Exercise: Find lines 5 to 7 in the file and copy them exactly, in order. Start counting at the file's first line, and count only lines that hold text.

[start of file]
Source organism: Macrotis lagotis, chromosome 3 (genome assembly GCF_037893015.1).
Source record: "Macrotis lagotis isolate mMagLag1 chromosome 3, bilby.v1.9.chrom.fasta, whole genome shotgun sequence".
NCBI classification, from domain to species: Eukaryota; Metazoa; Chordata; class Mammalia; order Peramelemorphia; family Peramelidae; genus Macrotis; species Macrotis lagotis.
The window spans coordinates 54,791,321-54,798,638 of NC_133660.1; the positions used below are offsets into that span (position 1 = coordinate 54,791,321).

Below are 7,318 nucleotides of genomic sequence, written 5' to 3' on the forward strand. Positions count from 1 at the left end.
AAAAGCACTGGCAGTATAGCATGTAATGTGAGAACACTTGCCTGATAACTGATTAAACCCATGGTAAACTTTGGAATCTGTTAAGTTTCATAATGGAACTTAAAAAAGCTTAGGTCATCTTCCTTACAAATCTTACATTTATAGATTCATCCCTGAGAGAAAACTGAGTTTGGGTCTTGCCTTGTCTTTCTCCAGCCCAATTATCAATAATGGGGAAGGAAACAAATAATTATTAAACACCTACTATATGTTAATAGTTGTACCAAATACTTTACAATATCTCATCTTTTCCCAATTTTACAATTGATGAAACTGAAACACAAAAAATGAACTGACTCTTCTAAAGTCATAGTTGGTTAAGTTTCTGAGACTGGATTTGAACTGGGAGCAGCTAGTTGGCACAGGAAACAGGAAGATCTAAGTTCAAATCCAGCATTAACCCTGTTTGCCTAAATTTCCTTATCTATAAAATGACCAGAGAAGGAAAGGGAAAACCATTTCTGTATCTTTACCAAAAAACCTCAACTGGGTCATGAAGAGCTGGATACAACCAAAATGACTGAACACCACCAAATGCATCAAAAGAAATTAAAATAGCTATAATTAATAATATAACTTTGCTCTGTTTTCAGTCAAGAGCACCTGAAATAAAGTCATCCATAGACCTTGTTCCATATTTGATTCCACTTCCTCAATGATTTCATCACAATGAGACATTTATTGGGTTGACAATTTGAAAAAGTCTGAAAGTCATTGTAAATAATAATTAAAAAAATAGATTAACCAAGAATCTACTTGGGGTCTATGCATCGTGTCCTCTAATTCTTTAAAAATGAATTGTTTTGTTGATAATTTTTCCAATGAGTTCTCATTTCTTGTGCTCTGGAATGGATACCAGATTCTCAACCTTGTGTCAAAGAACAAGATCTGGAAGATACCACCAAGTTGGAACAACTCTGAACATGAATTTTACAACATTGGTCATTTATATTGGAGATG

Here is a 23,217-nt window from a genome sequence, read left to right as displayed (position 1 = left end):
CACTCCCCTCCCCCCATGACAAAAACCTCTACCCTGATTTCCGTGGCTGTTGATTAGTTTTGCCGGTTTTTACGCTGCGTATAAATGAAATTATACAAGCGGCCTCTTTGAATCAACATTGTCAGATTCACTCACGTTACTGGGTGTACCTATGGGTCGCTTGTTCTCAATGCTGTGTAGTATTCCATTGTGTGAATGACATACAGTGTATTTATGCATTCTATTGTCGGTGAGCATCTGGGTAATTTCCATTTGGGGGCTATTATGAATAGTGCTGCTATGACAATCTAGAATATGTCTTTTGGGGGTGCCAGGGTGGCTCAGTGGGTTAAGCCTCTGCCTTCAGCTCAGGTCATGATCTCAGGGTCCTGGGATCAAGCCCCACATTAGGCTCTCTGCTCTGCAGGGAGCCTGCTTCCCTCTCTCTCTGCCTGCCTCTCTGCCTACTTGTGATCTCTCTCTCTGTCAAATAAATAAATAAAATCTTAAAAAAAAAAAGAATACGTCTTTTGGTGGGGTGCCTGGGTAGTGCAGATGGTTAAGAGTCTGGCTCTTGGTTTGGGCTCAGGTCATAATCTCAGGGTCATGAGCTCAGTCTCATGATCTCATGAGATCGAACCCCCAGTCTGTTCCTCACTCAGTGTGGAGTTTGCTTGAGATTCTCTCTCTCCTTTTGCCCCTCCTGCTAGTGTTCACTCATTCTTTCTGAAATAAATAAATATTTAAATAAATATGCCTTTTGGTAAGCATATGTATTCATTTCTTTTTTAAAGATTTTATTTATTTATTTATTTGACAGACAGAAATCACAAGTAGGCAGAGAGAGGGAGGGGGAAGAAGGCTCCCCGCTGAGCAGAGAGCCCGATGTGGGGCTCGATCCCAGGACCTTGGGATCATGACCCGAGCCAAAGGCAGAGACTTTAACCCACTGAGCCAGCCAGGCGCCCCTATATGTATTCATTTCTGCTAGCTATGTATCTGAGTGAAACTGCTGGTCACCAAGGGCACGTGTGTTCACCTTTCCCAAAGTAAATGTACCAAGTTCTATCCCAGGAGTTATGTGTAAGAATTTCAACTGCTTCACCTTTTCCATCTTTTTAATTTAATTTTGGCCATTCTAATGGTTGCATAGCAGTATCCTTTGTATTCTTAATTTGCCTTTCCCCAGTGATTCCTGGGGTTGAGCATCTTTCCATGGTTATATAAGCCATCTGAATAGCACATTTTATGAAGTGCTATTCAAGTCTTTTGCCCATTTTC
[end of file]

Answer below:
Below are 7,318 nucleotides of genomic sequence, written 5' to 3' on the forward strand. Positions count from 1 at the left end.
AAAAGCACTGGCAGTATAGCATGTAATGTGAGAACACTTGCCTGATAACTGATTAAACCCATGGTAAACTTTGGAATCTGTTAAGTTTCATAATGGAACTTAAAAAAGCTTAGGTCATCTTCCTTACAAATCTTACATTTATAGATTCATCCCTGAGAGAAAACTGAGTTTGGGTCTTGCCTTGTCTTTCTCCAGCCCAATTATCAATAATGGGGAAGGAAACAAATAATTATTAAACACCTACTATATGTTAATAGTTGTACCAAATACTTTACAATATCTCATCTTTTCCCAATTTTACAATTGATGAAACTGAAACACAAAAAATGAACTGACTCTTCTAAAGTCATAGTTGGTTAAGTTTCTGAGACTGGATTTGAACTGGGAGCAGCTAGTTGGCACAGGAAACAGGAAGATCTAAGTTCAAATCCAGCATTAACCCTGTTTGCCTAAATTTCCTTATCTATAAAATGACCAGAGAAGGAAAGGGAAAACCATTTCTGTATCTTTACCAAAAAACCTCAACTGGGTCATGAAGAGCTGGATACAACCAAAATGACTGAACACCACCAAATGCATCAAAAGAAATTAAAATAGCTATAATTAATAATATAACTTTGCTCTGTTTTCAGTCAAGAGCACCTGAAATAAAGTCATCCATAGACCTTGTTCCATATTTGATTCCACTTCCTCAATGATTTCATCACAATGAGACATTTATTGGGTTGACAATTTGAAAAAGTCTGAAAGTCATTGTAAATAATAATTAAAAAAATAGATTAACCAAGAATCTACTTGGGGTCTATGCATCGTGTCCTCTAATTCTTTAAAAATGAATTGTTTTGTTGATAATTTTTCCAATGAGTTCTCATTTCTTGTGCTCTGGAATGGATACCAGATTCTCAACCTTGTGTCAAAGAACAAGATCTGGAAGATACCACCAAGTTGGAACAACTCTGAACATGAATTTTACAACATTGGTCATTTATATTGGAGATG

Here is a 23,217-nt window from a genome sequence, read left to right as displayed (position 1 = left end):